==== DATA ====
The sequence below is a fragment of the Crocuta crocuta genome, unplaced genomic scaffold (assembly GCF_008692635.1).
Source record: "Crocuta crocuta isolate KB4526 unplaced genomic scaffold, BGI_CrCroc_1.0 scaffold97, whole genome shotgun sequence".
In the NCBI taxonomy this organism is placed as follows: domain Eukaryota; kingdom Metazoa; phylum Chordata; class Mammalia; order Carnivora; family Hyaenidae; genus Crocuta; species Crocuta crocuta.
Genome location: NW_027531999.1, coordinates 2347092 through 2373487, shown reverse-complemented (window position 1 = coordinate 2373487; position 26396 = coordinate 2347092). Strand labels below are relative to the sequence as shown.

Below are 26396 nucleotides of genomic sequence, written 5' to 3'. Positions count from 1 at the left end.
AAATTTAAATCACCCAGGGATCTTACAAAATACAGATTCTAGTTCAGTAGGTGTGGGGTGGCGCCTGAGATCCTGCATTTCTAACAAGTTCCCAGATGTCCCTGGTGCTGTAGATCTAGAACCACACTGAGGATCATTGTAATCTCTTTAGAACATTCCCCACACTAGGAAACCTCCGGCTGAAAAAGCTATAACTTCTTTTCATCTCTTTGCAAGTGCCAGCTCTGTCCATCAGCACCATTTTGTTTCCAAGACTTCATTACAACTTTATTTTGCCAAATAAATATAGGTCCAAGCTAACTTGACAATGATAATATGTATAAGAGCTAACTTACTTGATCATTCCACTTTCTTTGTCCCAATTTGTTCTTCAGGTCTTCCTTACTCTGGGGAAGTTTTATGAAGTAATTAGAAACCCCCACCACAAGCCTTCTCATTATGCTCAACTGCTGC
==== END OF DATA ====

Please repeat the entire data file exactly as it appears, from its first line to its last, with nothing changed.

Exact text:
The sequence below is a fragment of the Crocuta crocuta genome, unplaced genomic scaffold (assembly GCF_008692635.1).
Source record: "Crocuta crocuta isolate KB4526 unplaced genomic scaffold, BGI_CrCroc_1.0 scaffold97, whole genome shotgun sequence".
In the NCBI taxonomy this organism is placed as follows: domain Eukaryota; kingdom Metazoa; phylum Chordata; class Mammalia; order Carnivora; family Hyaenidae; genus Crocuta; species Crocuta crocuta.
Genome location: NW_027531999.1, coordinates 2347092 through 2373487, shown reverse-complemented (window position 1 = coordinate 2373487; position 26396 = coordinate 2347092). Strand labels below are relative to the sequence as shown.

Below are 26396 nucleotides of genomic sequence, written 5' to 3'. Positions count from 1 at the left end.
AAATTTAAATCACCCAGGGATCTTACAAAATACAGATTCTAGTTCAGTAGGTGTGGGGTGGCGCCTGAGATCCTGCATTTCTAACAAGTTCCCAGATGTCCCTGGTGCTGTAGATCTAGAACCACACTGAGGATCATTGTAATCTCTTTAGAACATTCCCCACACTAGGAAACCTCCGGCTGAAAAAGCTATAACTTCTTTTCATCTCTTTGCAAGTGCCAGCTCTGTCCATCAGCACCATTTTGTTTCCAAGACTTCATTACAACTTTATTTTGCCAAATAAATATAGGTCCAAGCTAACTTGACAATGATAATATGTATAAGAGCTAACTTACTTGATCATTCCACTTTCTTTGTCCCAATTTGTTCTTCAGGTCTTCCTTACTCTGGGGAAGTTTTATGAAGTAATTAGAAACCCCCACCACAAGCCTTCTCATTATGCTCAACTGCTGC